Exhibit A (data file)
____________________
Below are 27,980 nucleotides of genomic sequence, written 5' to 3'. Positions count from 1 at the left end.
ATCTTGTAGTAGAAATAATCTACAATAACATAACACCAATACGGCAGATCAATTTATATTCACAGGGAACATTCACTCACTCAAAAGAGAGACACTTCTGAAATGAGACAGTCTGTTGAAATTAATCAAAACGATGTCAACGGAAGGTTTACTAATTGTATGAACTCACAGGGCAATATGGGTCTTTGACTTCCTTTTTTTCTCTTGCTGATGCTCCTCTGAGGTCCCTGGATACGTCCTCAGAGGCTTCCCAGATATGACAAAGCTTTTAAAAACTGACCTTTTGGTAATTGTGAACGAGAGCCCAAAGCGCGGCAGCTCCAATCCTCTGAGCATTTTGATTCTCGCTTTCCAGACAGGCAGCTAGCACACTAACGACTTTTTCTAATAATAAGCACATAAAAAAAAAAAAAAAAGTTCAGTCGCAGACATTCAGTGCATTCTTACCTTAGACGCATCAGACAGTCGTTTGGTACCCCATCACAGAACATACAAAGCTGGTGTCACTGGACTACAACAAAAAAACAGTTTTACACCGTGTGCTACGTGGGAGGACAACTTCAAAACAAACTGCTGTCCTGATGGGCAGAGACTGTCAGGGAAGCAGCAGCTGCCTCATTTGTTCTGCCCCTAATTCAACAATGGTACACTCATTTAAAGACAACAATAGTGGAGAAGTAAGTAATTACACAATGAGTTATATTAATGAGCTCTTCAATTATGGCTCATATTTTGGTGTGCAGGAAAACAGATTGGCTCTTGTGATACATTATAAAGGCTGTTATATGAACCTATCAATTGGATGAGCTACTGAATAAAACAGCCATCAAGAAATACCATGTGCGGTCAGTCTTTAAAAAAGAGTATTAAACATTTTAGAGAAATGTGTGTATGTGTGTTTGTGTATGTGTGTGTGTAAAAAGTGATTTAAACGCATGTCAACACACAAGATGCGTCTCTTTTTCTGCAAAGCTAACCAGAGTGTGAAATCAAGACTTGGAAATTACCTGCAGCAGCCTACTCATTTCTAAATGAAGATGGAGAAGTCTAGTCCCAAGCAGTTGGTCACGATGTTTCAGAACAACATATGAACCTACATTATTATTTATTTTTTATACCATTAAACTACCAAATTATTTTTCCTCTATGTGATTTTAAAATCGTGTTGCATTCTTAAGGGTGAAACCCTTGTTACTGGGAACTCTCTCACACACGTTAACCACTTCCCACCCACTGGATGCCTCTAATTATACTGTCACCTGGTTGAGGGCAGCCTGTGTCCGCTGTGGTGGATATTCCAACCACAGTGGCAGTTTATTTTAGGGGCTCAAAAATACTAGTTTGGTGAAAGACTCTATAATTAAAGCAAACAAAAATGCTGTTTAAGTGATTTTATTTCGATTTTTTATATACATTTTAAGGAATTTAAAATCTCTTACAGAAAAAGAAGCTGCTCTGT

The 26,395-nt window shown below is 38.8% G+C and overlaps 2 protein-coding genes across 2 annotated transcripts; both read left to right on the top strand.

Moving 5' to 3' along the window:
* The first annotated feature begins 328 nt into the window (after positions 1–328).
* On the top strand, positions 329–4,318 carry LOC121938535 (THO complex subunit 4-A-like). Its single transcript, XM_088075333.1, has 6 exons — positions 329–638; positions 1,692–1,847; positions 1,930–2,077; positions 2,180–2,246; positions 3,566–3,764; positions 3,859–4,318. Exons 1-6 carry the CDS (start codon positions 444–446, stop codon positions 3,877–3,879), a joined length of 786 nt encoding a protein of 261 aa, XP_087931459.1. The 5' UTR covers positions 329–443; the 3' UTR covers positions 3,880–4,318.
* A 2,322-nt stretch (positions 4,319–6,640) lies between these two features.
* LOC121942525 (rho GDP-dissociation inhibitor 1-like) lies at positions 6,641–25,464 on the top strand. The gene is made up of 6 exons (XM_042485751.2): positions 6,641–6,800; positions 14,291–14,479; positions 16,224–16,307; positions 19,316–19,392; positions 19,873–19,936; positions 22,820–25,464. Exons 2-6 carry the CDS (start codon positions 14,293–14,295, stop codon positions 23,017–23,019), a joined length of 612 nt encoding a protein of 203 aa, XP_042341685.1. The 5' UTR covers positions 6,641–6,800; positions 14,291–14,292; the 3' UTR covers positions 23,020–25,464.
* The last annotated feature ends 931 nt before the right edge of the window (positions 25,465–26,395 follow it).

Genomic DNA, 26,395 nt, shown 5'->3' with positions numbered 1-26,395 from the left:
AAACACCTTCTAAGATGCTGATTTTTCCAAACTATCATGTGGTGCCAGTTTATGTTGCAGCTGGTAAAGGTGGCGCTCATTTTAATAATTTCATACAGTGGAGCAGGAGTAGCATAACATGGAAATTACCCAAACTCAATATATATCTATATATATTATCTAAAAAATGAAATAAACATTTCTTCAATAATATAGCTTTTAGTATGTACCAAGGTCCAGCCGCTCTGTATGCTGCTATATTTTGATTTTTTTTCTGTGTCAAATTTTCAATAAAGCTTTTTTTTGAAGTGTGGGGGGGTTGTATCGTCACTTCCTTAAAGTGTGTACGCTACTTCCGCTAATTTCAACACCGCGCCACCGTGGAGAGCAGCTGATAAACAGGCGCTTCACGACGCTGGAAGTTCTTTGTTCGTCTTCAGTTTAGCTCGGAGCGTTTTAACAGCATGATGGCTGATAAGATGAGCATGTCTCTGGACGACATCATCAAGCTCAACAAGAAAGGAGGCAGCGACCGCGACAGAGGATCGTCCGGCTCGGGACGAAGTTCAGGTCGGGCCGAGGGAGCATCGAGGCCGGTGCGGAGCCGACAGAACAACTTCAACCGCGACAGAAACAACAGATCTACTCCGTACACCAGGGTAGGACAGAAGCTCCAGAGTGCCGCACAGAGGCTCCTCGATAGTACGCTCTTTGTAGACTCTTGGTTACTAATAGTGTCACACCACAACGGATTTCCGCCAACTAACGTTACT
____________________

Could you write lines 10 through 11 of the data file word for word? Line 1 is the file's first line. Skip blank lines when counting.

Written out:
Genomic DNA, 26,395 nt, shown 5'->3' with positions numbered 1-26,395 from the left:
AAACACCTTCTAAGATGCTGATTTTTCCAAACTATCATGTGGTGCCAGTTTATGTTGCAGCTGGTAAAGGTGGCGCTCATTTTAATAATTTCATACAGTGGAGCAGGAGTAGCATAACATGGAAATTACCCAAACTCAATATATATCTATATATATTATCTAAAAAATGAAATAAACATTTCTTCAATAATATAGCTTTTAGTATGTACCAAGGTCCAGCCGCTCTGTATGCTGCTATATTTTGATTTTTTTTCTGTGTCAAATTTTCAATAAAGCTTTTTTTTGAAGTGTGGGGGGGTTGTATCGTCACTTCCTTAAAGTGTGTACGCTACTTCCGCTAATTTCAACACCGCGCCACCGTGGAGAGCAGCTGATAAACAGGCGCTTCACGACGCTGGAAGTTCTTTGTTCGTCTTCAGTTTAGCTCGGAGCGTTTTAACAGCATGATGGCTGATAAGATGAGCATGTCTCTGGACGACATCATCAAGCTCAACAAGAAAGGAGGCAGCGACCGCGACAGAGGATCGTCCGGCTCGGGACGAAGTTCAGGTCGGGCCGAGGGAGCATCGAGGCCGGTGCGGAGCCGACAGAACAACTTCAACCGCGACAGAAACAACAGATCTACTCCGTACACCAGGGTAGGACAGAAGCTCCAGAGTGCCGCACAGAGGCTCCTCGATAGTACGCTCTTTGTAGACTCTTGGTTACTAATAGTGTCACACCACAACGGATTTCCGCCAACTAACGTTACT